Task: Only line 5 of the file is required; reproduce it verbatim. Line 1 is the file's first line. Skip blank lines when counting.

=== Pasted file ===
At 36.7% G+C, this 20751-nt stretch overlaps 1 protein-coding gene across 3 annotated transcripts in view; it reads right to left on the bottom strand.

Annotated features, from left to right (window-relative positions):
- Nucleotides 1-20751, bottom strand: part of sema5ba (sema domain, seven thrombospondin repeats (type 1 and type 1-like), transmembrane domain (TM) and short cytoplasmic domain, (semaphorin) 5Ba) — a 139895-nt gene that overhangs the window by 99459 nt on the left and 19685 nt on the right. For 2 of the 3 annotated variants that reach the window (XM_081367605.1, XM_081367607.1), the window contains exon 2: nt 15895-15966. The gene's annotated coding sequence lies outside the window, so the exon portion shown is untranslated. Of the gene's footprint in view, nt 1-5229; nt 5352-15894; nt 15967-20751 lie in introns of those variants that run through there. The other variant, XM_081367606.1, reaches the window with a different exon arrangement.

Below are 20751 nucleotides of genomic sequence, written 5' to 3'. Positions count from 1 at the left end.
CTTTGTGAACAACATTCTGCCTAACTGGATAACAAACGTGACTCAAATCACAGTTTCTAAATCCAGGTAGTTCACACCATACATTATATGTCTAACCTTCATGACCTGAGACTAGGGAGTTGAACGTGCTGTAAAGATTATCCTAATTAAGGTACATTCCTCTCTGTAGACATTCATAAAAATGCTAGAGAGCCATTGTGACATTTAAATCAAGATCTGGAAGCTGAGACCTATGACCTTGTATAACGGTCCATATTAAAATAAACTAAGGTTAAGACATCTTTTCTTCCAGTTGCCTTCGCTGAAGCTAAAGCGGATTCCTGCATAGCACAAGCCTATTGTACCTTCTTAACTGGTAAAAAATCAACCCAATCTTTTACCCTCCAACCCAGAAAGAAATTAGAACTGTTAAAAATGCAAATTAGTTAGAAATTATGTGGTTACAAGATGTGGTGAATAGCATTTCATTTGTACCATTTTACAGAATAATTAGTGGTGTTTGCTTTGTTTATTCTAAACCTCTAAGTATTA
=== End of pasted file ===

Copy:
CTTTGTGAACAACATTCTGCCTAACTGGATAACAAACGTGACTCAAATCACAGTTTCTAAATCCAGGTAGTTCACACCATACATTATATGTCTAACCTTCATGACCTGAGACTAGGGAGTTGAACGTGCTGTAAAGATTATCCTAATTAAGGTACATTCCTCTCTGTAGACATTCATAAAAATGCTAGAGAGCCATTGTGACATTTAAATCAAGATCTGGAAGCTGAGACCTATGACCTTGTATAACGGTCCATATTAAAATAAACTAAGGTTAAGACATCTTTTCTTCCAGTTGCCTTCGCTGAAGCTAAAGCGGATTCCTGCATAGCACAAGCCTATTGTACCTTCTTAACTGGTAAAAAATCAACCCAATCTTTTACCCTCCAACCCAGAAAGAAATTAGAACTGTTAAAAATGCAAATTAGTTAGAAATTATGTGGTTACAAGATGTGGTGAATAGCATTTCATTTGTACCATTTTACAGAATAATTAGTGGTGTTTGCTTTGTTTATTCTAAACCTCTAAGTATTA